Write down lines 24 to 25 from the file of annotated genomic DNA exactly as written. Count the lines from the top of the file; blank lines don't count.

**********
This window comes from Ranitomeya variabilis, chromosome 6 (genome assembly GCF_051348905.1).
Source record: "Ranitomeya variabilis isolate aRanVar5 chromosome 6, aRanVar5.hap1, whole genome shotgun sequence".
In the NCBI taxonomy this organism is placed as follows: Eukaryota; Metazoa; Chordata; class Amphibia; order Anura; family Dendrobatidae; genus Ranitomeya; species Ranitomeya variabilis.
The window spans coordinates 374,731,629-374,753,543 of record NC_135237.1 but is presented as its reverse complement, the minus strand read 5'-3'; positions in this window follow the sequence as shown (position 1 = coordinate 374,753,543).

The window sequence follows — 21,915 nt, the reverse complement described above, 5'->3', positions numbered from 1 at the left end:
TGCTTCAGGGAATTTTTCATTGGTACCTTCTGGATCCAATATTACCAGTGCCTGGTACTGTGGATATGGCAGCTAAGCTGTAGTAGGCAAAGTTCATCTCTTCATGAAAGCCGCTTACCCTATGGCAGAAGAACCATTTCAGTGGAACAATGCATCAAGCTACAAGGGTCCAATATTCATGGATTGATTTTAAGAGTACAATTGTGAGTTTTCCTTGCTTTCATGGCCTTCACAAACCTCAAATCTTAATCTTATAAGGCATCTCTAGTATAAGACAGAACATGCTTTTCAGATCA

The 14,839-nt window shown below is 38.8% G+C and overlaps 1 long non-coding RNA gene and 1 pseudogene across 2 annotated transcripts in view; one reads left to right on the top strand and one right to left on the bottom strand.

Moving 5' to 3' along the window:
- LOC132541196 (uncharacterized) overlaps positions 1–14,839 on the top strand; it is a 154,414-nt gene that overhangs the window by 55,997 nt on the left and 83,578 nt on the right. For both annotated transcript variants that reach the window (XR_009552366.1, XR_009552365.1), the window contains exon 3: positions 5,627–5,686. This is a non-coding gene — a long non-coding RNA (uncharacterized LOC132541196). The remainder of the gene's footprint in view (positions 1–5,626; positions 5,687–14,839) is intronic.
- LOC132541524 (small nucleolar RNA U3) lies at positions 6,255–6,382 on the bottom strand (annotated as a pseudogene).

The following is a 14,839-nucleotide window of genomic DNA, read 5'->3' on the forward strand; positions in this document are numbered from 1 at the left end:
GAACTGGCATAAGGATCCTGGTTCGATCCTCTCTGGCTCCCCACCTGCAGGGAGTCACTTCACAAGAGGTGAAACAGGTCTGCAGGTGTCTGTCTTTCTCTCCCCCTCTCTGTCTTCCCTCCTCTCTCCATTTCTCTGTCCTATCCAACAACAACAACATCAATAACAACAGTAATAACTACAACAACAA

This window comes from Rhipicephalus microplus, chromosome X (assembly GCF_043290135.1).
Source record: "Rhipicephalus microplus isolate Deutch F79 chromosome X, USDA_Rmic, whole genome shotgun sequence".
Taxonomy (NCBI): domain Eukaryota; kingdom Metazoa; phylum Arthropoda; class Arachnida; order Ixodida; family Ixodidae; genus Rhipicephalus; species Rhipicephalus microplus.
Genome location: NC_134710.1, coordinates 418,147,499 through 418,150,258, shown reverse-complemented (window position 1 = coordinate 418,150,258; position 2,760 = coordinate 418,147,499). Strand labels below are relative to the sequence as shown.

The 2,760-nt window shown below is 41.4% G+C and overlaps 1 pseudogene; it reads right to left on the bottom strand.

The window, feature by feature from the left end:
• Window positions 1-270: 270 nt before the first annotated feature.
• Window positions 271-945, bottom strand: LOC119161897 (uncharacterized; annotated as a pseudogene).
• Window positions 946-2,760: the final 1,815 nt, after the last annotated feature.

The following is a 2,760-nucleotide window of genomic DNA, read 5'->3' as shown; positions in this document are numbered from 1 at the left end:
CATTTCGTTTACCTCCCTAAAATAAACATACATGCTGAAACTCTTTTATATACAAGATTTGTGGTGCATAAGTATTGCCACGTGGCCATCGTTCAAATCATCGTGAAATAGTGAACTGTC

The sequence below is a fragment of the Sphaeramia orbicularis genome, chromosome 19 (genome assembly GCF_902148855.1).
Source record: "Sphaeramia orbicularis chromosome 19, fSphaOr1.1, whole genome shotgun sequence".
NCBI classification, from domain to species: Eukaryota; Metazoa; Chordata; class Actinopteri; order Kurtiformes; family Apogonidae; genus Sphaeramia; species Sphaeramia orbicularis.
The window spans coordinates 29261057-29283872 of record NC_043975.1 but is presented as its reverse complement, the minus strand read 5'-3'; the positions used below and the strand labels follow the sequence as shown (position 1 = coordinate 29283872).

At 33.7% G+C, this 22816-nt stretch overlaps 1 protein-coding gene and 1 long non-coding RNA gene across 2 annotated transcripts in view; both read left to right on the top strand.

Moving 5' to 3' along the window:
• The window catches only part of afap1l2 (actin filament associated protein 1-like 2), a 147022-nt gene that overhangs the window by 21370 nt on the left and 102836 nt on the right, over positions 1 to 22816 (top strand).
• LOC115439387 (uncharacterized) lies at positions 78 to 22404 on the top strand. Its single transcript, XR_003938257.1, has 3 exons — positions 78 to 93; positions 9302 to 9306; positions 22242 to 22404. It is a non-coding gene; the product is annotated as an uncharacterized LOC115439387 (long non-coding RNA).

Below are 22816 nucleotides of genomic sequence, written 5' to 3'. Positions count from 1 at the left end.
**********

The sequence below is a fragment of the Sphaeramia orbicularis genome, chromosome 19 (genome assembly GCF_902148855.1).
Source record: "Sphaeramia orbicularis chromosome 19, fSphaOr1.1, whole genome shotgun sequence".